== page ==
The featured image is a reporter. The reason is that the article focuses on a BBC correspondent who reports N-word.

A BBC correspondent said the N-word during her report, said CNN.

The report claimed that this caused Britain’s public service broadcaster to receive some criticism.

Bristol-based Social Affairs Correspondent Fiona Lamdin used the N-word in her report.

She was reporting on a racially aggravated assault in the southwestern English city.

Lamdin was describing how a healthcare worker was hit by a car.

Though, she warned viewers that they were about to hear “highly offensive language.”

She then said assailants had called the healthcare worker “a n***er.”

It was reported Tuesday night on the BBC’s “Points West” program.

According to the report, the anchor made a warning before the segment started.

The purpose was to alert viewers that it contained offensive language and graphic images.

Nonetheless, the report still came under fire from dismay viewers.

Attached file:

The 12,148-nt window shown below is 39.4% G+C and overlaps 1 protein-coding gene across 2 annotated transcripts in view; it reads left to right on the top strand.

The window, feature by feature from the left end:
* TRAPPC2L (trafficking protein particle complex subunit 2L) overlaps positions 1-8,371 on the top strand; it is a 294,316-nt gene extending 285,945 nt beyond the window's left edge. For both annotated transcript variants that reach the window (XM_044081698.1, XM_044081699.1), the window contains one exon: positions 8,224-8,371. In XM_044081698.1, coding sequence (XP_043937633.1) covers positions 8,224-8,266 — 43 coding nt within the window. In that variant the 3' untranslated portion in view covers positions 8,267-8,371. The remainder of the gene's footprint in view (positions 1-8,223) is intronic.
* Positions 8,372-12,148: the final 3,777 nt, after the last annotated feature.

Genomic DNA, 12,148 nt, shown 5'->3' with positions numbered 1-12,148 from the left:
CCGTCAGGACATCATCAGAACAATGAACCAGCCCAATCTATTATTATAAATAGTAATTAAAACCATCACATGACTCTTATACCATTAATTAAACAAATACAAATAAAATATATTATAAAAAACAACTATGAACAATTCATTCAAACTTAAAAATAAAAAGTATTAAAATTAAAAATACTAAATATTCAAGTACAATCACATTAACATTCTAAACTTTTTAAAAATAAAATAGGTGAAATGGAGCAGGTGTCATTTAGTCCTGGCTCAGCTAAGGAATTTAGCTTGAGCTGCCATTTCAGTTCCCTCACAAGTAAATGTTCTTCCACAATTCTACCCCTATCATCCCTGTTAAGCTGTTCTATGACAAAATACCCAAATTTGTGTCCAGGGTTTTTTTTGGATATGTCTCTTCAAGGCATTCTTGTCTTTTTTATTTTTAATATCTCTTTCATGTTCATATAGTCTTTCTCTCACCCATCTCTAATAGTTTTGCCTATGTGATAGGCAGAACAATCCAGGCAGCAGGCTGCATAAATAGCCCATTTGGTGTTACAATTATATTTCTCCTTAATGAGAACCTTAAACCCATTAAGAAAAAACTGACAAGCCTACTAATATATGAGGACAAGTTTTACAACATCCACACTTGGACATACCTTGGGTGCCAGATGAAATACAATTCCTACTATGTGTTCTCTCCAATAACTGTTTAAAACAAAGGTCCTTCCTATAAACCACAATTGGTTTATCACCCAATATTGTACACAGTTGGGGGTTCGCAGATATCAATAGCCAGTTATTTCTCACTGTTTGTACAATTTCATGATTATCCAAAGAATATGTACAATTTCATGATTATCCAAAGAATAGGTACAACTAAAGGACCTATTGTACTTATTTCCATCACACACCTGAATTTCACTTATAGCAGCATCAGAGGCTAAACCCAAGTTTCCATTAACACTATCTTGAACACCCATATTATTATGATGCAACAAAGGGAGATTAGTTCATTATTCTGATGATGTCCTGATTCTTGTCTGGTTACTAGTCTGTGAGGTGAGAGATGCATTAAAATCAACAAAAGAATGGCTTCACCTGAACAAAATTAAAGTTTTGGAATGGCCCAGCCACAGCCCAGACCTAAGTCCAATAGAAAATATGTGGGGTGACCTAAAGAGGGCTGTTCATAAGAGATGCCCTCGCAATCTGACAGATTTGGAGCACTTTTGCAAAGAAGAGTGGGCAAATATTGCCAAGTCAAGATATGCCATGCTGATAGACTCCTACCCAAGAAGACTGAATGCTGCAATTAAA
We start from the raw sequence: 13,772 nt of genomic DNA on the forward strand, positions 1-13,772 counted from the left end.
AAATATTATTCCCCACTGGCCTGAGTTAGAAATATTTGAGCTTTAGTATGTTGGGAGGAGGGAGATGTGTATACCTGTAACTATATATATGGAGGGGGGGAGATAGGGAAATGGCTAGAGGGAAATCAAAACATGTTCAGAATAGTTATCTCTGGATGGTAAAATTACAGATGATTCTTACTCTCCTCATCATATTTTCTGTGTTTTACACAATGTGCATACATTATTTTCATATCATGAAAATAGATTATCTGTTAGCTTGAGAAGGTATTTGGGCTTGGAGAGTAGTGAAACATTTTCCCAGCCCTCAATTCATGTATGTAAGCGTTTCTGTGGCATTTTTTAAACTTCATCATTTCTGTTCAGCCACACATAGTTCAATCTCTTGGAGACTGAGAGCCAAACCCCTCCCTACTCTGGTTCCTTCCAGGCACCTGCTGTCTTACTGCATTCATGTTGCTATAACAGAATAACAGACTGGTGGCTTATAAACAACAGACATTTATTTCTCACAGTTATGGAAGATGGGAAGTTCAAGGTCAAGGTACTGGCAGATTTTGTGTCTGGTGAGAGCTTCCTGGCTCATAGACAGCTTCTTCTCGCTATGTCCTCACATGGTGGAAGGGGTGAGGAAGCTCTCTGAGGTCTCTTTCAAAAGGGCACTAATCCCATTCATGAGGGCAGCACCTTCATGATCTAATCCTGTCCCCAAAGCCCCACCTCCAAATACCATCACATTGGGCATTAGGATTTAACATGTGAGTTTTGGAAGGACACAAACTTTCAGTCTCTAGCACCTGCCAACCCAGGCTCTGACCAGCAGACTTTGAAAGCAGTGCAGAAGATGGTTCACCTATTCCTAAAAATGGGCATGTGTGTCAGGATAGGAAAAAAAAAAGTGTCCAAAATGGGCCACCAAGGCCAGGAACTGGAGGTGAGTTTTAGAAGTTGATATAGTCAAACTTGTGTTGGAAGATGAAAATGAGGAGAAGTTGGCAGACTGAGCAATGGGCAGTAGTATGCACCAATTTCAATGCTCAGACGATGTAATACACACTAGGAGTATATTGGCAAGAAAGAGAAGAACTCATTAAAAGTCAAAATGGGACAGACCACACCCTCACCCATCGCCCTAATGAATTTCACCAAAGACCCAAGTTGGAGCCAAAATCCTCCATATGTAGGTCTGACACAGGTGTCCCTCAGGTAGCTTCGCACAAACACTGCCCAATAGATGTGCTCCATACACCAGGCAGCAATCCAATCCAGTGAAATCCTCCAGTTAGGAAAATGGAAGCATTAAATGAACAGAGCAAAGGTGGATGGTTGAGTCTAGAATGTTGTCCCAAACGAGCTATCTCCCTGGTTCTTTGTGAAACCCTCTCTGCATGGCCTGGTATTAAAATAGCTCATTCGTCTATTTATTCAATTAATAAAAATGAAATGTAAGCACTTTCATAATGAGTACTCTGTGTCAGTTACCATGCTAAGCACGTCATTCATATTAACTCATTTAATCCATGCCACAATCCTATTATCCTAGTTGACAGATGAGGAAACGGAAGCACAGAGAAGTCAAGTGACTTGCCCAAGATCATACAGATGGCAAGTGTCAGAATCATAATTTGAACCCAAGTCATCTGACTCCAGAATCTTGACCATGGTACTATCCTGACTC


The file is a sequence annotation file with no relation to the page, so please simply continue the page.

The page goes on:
A press officer for the BBC said the segment was also aired on Wednesday.

Racist Driven Attack

BBC News said in a statement that the report is about a racist driven attack.

BBC News added:

“This was a story about a shocking, unprovoked attack on a young, black man.

His family told the BBC about the racist language used by the attackers.

“(They) wanted to see the full facts made public.”

The British public service broadcaster noted:

“The reporter gave first a warning.”

“We are no longer running this version of the report but are continuing to pursue the story.”

However, the CNN report said, it is unclear if the use of the word was deemed appropriate according to the BBC’s editorial guidelines. 

The BBC’s  editorial guidelines  state:

“Output controllers and program or content producers should ensure that strong language, especially the strongest language

… is subject to careful consideration and appropriate referral, to ensure it is editorially justified before it is included in our output.”

Moreover, the guideline added:

“We must not include the strongest language before the watershed, or on the radio.”

“(This is) when children are particularly likely to be in our audience or online or social media.

“(It is because) the content will likely appeal to a significant proportion of children.”

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